We define a period of the year when expectations of above median trauma volume occur, and for the region studied this appears to occur from early April to early November, Fig 4. One limitation of this analysis is that it utilized smoothing to minimize the effect of specific events throughout the year, such as holidays or days with very atypical weather patterns which are known to be important. While this allowed us to obtain a better understanding of the overall trends of trauma throughout the year, it prevents us from analyzing the effect that one such event might have, though this is already described in the literature and, therefore, was not a goal of this analysis [1016].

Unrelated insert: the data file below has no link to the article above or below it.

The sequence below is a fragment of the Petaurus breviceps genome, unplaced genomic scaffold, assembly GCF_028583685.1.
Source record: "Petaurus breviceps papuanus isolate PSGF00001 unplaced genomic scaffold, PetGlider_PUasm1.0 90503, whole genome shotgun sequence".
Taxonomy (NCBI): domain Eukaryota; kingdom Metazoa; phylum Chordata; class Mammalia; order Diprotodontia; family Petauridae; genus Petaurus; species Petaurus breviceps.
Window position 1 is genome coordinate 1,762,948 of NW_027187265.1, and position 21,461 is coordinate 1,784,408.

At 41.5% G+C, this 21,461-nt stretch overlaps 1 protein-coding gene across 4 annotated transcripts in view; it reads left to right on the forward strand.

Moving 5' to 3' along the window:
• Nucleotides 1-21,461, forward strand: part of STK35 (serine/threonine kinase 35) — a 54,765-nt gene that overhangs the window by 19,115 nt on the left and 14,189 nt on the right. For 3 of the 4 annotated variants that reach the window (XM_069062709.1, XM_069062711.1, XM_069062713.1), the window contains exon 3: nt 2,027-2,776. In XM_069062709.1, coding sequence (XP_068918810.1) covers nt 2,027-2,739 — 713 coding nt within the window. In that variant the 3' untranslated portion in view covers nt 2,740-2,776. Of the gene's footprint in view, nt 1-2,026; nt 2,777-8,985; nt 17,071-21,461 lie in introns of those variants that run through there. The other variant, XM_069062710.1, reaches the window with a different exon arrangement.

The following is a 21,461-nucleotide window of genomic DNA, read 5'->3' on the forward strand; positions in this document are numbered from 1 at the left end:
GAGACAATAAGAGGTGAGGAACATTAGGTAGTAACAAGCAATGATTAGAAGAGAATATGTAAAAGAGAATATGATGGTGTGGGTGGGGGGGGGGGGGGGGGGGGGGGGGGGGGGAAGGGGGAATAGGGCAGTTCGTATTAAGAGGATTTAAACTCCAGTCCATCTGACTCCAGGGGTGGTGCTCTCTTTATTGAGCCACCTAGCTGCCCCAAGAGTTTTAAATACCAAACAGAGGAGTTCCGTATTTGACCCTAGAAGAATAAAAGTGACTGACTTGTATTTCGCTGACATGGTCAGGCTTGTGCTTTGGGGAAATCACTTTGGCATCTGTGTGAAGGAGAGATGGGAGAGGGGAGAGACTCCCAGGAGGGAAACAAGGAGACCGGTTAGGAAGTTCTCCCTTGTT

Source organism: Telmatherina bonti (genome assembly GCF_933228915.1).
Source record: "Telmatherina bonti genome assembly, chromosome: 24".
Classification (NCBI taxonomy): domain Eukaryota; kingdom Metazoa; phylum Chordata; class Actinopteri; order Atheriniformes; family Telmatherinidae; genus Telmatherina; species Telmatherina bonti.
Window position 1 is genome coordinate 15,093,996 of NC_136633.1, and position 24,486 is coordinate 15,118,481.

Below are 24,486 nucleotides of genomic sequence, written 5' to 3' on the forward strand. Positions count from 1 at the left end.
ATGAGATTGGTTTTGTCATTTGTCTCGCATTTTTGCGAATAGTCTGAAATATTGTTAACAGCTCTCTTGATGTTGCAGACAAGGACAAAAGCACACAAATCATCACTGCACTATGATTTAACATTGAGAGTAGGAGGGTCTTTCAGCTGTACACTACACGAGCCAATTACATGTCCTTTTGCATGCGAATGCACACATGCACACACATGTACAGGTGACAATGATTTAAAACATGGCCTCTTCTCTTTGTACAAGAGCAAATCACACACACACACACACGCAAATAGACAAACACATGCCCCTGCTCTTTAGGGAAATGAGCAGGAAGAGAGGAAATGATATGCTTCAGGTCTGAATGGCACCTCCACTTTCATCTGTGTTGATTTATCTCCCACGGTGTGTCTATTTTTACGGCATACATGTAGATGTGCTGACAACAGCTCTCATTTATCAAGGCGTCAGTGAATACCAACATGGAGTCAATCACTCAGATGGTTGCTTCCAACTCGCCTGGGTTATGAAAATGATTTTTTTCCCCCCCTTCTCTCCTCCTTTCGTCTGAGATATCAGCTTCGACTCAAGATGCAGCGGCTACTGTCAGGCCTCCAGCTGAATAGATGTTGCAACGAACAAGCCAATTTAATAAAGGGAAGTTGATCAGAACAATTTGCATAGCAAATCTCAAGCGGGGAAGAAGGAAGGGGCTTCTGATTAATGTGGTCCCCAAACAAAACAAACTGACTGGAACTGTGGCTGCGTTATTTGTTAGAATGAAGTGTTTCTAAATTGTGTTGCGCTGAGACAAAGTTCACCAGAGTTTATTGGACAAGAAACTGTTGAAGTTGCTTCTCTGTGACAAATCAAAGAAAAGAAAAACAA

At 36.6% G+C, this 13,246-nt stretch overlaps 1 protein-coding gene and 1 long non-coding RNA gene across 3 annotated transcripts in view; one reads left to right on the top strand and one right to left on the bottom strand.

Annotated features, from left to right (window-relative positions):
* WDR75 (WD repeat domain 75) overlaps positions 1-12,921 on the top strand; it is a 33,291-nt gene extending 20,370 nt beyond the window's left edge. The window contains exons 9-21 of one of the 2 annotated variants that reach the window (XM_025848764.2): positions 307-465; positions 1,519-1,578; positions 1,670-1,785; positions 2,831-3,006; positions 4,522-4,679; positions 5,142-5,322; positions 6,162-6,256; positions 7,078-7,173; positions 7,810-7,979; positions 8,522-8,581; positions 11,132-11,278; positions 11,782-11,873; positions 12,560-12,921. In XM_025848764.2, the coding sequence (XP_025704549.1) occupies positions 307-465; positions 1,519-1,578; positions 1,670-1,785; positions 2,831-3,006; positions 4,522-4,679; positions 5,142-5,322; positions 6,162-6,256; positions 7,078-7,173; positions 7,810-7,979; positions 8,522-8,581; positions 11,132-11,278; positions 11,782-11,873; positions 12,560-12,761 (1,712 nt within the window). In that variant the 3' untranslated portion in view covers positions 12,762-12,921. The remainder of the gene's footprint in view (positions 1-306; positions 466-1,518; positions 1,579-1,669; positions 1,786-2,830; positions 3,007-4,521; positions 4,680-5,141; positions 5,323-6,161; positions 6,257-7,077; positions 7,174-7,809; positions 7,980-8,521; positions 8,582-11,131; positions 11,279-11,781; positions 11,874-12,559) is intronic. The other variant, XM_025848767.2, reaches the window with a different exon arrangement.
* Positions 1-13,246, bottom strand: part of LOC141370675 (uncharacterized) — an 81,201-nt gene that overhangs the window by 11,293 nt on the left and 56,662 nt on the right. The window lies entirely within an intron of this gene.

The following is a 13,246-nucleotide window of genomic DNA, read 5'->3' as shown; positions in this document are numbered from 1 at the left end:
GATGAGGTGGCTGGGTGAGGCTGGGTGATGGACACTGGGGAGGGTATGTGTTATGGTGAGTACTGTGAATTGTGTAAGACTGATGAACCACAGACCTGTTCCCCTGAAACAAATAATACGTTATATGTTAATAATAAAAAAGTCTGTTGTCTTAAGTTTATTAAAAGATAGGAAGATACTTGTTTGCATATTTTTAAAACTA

Subgroup analysis of this same data also provides interesting conclusions. One may expect falls to be more prevalent in winter because of icy conditions, but we found that they have a proponderance for occurring in spring. However, icy conditions occur infrequently in the study region, averaging only 10.7 inches of snow and ice per year [28]. Falls caused by snow and ice were too rare to analyze. MCCs had the greatest seasonal variation, seen far more commonly in the warm weather months. They were over twice as common Saturday and Sunday as compared to weekdays. This distribution is likely due to recreational motorcycle use in warmer weather months and on weekends. Automobile utilization occurred more consistently throughout the year for daily commutes and subsequently had far less seasonal variation.